There are several fiber physical properties that affect both slump and workability:
- Fiber Type and Configuration
- Fiber Quantity and Proportions of the Plain Mix
- Fiber Length
- Admixtures or Additives incorporated in the Mix
2. Fiber Quantity and Proportions of the Plain Mix - The quantity of fiber in a mix will definitely affect the slump and workability. The key factor is the surface area of the fiber, since the mortar (sand and cement) in the mix must coat both the coarse aggregate and the fibers. If the mortar is insufficient to coat both the coarse aggregate and fibers, then the effect on the slump and workability will be greater. Therefore, it is mandatory to consider the quantity of fibers when determining the proportions of the conventional ingredients in a fiber reinforced concrete mix. More fibers require more mortar. If the mix will be pumped, an increase in mortar is a must. Synthetic fibers when used at 0.5 to 3.0 pcy typically require no changes to the mix proportions. At 3.0 pcy and above a review of the mix proportions is recommended. If there is any doubt, a trial mix is recommended to evaluate the proportions of conventional ingredients and the effect of the fibers on the workability. In general, synthetic fibers at 0.5 to 1.5 pcy will reduce the slump approximately 1.0 to 2.0 inches in a well-proportioned mix. At this dosage level there should be no effect on workability. Synthetic fibers at dosage levels of 3.0 pcy or steel fibers at 40.0 pcy and above, modifications to the mix design and the addition of a mid-range or high-range water reducer are recommended. 3. Fiber Length - Longer fibers reduce the slump to a greater degree than shorter fibers. Thus a 1 ½” fiber at the same dosage level will reduce the slump more than a 3/4” fiber of the same type. 4. Admixtures and Additives Incorporated in the Mix- Admixtures and/or additives like plasticizers and fly ash can be used to increase the workability of a fiber reinforced concrete mix. When introducing synthetic and/or steel fibers, a change in the slump/workability can be created by one or more of the items discussed above. We recommend a trial mix.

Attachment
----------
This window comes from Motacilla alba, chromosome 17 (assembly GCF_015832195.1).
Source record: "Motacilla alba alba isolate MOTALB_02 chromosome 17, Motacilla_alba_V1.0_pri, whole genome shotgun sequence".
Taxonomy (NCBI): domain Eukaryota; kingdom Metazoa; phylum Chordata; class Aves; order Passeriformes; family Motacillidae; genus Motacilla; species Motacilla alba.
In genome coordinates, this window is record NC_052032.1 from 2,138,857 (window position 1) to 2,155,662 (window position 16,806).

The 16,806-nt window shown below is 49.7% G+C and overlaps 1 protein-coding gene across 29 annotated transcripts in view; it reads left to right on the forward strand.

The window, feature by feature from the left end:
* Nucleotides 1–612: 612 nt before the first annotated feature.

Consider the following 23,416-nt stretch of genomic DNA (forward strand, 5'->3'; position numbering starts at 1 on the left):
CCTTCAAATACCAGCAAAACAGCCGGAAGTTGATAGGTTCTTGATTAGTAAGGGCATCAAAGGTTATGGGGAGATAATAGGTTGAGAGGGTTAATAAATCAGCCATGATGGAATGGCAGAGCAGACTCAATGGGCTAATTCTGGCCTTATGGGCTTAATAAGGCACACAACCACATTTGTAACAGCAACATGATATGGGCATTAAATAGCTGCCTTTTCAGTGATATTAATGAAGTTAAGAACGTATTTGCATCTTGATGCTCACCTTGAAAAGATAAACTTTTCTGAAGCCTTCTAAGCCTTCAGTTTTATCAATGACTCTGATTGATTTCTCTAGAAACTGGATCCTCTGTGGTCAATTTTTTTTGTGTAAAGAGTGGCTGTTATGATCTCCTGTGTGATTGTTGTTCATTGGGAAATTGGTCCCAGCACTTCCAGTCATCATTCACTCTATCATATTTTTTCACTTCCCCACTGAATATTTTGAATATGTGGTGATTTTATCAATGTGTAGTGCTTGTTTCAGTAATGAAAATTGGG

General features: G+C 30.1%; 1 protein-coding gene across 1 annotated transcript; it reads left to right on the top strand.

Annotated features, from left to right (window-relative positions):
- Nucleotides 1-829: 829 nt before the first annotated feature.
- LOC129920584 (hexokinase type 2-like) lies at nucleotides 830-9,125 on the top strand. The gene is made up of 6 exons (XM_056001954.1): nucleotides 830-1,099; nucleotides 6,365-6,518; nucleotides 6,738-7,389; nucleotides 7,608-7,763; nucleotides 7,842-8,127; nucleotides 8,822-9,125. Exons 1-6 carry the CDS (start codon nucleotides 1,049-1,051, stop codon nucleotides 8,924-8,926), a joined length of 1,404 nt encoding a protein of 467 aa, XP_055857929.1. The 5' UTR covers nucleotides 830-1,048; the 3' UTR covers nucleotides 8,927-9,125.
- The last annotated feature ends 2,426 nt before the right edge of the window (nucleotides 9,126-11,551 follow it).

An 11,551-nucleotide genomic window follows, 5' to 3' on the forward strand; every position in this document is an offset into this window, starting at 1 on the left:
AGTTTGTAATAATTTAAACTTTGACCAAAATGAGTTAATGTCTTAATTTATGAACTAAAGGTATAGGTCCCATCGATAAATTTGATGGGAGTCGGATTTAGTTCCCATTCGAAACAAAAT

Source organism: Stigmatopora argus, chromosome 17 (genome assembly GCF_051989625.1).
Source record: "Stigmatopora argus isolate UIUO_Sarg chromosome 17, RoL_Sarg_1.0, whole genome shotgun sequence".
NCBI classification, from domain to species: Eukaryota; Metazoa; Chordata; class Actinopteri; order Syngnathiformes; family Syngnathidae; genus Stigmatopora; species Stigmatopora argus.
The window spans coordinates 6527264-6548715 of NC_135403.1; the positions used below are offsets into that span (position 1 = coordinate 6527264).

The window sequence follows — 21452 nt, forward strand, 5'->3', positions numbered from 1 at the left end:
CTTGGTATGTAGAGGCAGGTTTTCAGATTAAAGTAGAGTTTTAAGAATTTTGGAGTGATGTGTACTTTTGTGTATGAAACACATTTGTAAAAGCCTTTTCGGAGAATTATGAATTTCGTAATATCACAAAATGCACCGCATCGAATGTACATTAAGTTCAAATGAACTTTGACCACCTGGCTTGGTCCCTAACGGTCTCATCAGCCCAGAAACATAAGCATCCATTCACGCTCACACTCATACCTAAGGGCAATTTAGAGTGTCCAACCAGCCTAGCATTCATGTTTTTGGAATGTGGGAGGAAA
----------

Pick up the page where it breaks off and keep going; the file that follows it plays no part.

Above we have reviewed those factors related to the use of fibers in concrete that affect both the slump and workability of the concrete. Now we will look more closely at fiber’s effect on workability - how readily the concrete can be mixed, placed, consolidated and finished.
Mixing - Synthetic fibers do not affect mixing. If properly introduced into the mixing system, the fibers will homogeneously distribute within 3-4 minutes in a truck mixer. The bags of synthetic fiber should not be introduced at the same time as the cement since the cement may coat the bags thus retarding the breakdown of the bags. To ensure optimum distribution when mixing steel fibers, it is imperative that the fins in the mixing system be in good condition. 2. Placing - Fiber reinforced concrete is easy to place, either directly from the truck or pumped. Mixes containing fibers will have a lower pump pressure than the same mix with no fibers. Why? In a non-fiber reinforced mix, it is easy to move the mortar portion of the mix through the pipe. It is not so easy to move the coarse aggregate. The mortar moves through the center of the pipe while the coarse aggregate is pushed to the walls of the pipe. The coarse aggregate, pushed against the pipe wall creates a frictional resistance, which retards the movement of the concrete. When fibers are added to the matrix, the coarse aggregate remains suspended in the matrix, so there is less friction at the wall of the pipe. For this theory to work it is important that the mortar fraction of the mix be sufficient to coat both the coarse aggregate and fiber. 3. Consolidation - Consolidation of the fiber reinforced concrete requires the proper balance of ingredients.
Fibers are part of the mortar, thus over consolidation (or vibration) of the concrete will separate the mortar and the fibers from the coarse aggregate. Some view this separation as an indication of poor distribution of the fibers. It is actually a result of poor consolidation practices by the contractor. We recommend fabrication of trial batches of the designed mix to ensure there is adequate mortar to coat the coarse aggregate and the fiber. We also recommend the use of a vibrating screed or laser screed, see Item 4 below. 4. Finishing - The final workability property to consider is finishing. With plain concrete and fiber reinforced concrete it is known that a vibrating screed, a roller screed or a laser screed enhances the finishing of the concrete. The action of the screed pushes the coarse aggregate down and brings the mortar up. In a fiber reinforced concrete the screed actually helps encapsulate fibers at the surface of the slab within the mortar. In summary, there are a number of fiber properties that may affect the slump as well as the workability. The only effect on both slump and workability is the ease of placement. The slump will not show how well the fibers will distribute in the mix or how the fiber reinforced mix consolidates or finishes.